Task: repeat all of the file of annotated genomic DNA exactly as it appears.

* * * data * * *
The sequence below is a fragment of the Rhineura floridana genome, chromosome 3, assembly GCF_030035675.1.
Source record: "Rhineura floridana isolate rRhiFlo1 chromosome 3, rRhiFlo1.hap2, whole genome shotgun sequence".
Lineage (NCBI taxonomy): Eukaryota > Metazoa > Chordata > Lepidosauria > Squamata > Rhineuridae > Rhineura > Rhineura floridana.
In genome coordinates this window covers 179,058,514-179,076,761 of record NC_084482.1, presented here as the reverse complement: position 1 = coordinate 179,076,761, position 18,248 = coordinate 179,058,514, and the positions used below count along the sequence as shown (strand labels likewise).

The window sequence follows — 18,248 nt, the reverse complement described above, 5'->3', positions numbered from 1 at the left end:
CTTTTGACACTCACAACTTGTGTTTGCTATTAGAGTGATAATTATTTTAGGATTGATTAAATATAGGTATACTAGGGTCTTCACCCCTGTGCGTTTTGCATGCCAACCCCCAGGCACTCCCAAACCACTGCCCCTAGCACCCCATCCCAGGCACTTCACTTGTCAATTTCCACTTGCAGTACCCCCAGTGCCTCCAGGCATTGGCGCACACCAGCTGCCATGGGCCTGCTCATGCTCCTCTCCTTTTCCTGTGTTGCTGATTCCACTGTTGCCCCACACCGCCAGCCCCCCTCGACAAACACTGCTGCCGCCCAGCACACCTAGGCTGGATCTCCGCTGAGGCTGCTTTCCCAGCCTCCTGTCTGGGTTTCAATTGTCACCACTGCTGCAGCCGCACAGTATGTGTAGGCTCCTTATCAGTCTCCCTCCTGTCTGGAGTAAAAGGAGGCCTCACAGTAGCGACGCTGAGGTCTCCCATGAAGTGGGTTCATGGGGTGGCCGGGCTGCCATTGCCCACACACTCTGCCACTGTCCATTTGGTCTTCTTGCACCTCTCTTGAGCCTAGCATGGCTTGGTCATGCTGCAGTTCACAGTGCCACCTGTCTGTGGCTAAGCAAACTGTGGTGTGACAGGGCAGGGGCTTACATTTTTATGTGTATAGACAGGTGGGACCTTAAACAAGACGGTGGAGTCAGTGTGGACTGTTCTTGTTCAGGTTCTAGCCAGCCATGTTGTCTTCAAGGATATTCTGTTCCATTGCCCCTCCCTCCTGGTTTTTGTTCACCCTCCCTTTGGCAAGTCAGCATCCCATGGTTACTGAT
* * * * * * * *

The sequence below is a fragment of the Rhineura floridana genome, chromosome 3, assembly GCF_030035675.1.
Source record: "Rhineura floridana isolate rRhiFlo1 chromosome 3, rRhiFlo1.hap2, whole genome shotgun sequence".
Lineage (NCBI taxonomy): Eukaryota > Metazoa > Chordata > Lepidosauria > Squamata > Rhineuridae > Rhineura > Rhineura floridana.
In genome coordinates this window covers 179,058,514-179,076,761 of record NC_084482.1, presented here as the reverse complement: position 1 = coordinate 179,076,761, position 18,248 = coordinate 179,058,514, and the positions used below count along the sequence as shown (strand labels likewise).

The window sequence follows — 18,248 nt, the reverse complement described above, 5'->3', positions numbered from 1 at the left end:
CTTTTGACACTCACAACTTGTGTTTGCTATTAGAGTGATAATTATTTTAGGATTGATTAAATATAGGTATACTAGGGTCTTCACCCCTGTGCGTTTTGCATGCCAACCCCCAGGCACTCCCAAACCACTGCCCCTAGCACCCCATCCCAGGCACTTCACTTGTCAATTTCCACTTGCAGTACCCCCAGTGCCTCCAGGCATTGGCGCACACCAGCTGCCATGGGCCTGCTCATGCTCCTCTCCTTTTCCTGTGTTGCTGATTCCACTGTTGCCCCACACCGCCAGCCCCCCTCGACAAACACTGCTGCCGCCCAGCACACCTAGGCTGGATCTCCGCTGAGGCTGCTTTCCCAGCCTCCTGTCTGGGTTTCAATTGTCACCACTGCTGCAGCCGCACAGTATGTGTAGGCTCCTTATCAGTCTCCCTCCTGTCTGGAGTAAAAGGAGGCCTCACAGTAGCGACGCTGAGGTCTCCCATGAAGTGGGTTCATGGGGTGGCCGGGCTGCCATTGCCCACACACTCTGCCACTGTCCATTTGGTCTTCTTGCACCTCTCTTGAGCCTAGCATGGCTTGGTCATGCTGCAGTTCACAGTGCCACCTGTCTGTGGCTAAGCAAACTGTGGTGTGACAGGGCAGGGGCTTACATTTTTATGTGTATAGACAGGTGGGACCTTAAACAAGACGGTGGAGTCAGTGTGGACTGTTCTTGTTCAGGTTCTAGCCAGCCATGTTGTCTTCAAGGATATTCTGTTCCATTGCCCCTCCCTCCTGGTTTTTGTTCACCCTCCCTTTGGCAAGTCAGCATCCCATGGTTACTGAT